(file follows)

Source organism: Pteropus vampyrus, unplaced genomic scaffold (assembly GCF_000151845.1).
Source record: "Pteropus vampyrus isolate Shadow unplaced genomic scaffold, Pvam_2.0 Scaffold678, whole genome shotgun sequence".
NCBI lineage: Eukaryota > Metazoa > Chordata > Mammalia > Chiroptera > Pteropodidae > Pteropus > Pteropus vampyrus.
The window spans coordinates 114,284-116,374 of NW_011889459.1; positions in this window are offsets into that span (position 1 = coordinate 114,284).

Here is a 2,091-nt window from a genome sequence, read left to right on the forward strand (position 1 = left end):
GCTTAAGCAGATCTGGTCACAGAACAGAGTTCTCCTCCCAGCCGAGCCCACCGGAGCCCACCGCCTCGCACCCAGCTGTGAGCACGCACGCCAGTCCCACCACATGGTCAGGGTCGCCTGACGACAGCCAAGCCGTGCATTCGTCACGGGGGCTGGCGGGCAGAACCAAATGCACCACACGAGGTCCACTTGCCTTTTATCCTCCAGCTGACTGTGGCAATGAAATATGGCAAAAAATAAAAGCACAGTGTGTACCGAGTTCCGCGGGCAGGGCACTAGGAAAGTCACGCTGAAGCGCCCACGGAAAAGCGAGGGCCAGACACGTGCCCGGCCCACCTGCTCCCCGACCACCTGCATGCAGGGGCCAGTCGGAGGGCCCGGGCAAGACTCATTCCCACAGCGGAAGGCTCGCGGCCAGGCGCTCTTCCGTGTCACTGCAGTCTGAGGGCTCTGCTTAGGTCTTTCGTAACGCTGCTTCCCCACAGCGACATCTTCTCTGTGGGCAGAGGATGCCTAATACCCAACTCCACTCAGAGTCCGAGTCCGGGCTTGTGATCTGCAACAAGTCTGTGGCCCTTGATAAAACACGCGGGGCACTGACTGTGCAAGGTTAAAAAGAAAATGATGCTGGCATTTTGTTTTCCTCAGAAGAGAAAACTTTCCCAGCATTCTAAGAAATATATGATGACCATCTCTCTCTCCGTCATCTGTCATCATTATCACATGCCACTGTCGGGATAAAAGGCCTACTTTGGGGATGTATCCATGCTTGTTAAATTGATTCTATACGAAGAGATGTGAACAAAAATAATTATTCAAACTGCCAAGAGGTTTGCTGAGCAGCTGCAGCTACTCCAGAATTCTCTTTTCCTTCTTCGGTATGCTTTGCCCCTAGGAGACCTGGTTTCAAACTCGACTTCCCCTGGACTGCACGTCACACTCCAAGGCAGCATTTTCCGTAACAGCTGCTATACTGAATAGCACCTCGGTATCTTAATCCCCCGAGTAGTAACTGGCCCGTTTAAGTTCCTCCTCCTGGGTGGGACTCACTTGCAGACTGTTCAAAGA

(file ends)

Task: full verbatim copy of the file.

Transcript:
Source organism: Pteropus vampyrus, unplaced genomic scaffold (assembly GCF_000151845.1).
Source record: "Pteropus vampyrus isolate Shadow unplaced genomic scaffold, Pvam_2.0 Scaffold678, whole genome shotgun sequence".
NCBI lineage: Eukaryota > Metazoa > Chordata > Mammalia > Chiroptera > Pteropodidae > Pteropus > Pteropus vampyrus.
The window spans coordinates 114,284-116,374 of NW_011889459.1; positions in this window are offsets into that span (position 1 = coordinate 114,284).

Here is a 2,091-nt window from a genome sequence, read left to right on the forward strand (position 1 = left end):
GCTTAAGCAGATCTGGTCACAGAACAGAGTTCTCCTCCCAGCCGAGCCCACCGGAGCCCACCGCCTCGCACCCAGCTGTGAGCACGCACGCCAGTCCCACCACATGGTCAGGGTCGCCTGACGACAGCCAAGCCGTGCATTCGTCACGGGGGCTGGCGGGCAGAACCAAATGCACCACACGAGGTCCACTTGCCTTTTATCCTCCAGCTGACTGTGGCAATGAAATATGGCAAAAAATAAAAGCACAGTGTGTACCGAGTTCCGCGGGCAGGGCACTAGGAAAGTCACGCTGAAGCGCCCACGGAAAAGCGAGGGCCAGACACGTGCCCGGCCCACCTGCTCCCCGACCACCTGCATGCAGGGGCCAGTCGGAGGGCCCGGGCAAGACTCATTCCCACAGCGGAAGGCTCGCGGCCAGGCGCTCTTCCGTGTCACTGCAGTCTGAGGGCTCTGCTTAGGTCTTTCGTAACGCTGCTTCCCCACAGCGACATCTTCTCTGTGGGCAGAGGATGCCTAATACCCAACTCCACTCAGAGTCCGAGTCCGGGCTTGTGATCTGCAACAAGTCTGTGGCCCTTGATAAAACACGCGGGGCACTGACTGTGCAAGGTTAAAAAGAAAATGATGCTGGCATTTTGTTTTCCTCAGAAGAGAAAACTTTCCCAGCATTCTAAGAAATATATGATGACCATCTCTCTCTCCGTCATCTGTCATCATTATCACATGCCACTGTCGGGATAAAAGGCCTACTTTGGGGATGTATCCATGCTTGTTAAATTGATTCTATACGAAGAGATGTGAACAAAAATAATTATTCAAACTGCCAAGAGGTTTGCTGAGCAGCTGCAGCTACTCCAGAATTCTCTTTTCCTTCTTCGGTATGCTTTGCCCCTAGGAGACCTGGTTTCAAACTCGACTTCCCCTGGACTGCACGTCACACTCCAAGGCAGCATTTTCCGTAACAGCTGCTATACTGAATAGCACCTCGGTATCTTAATCCCCCGAGTAGTAACTGGCCCGTTTAAGTTCCTCCTCCTGGGTGGGACTCACTTGCAGACTGTTCAAAGA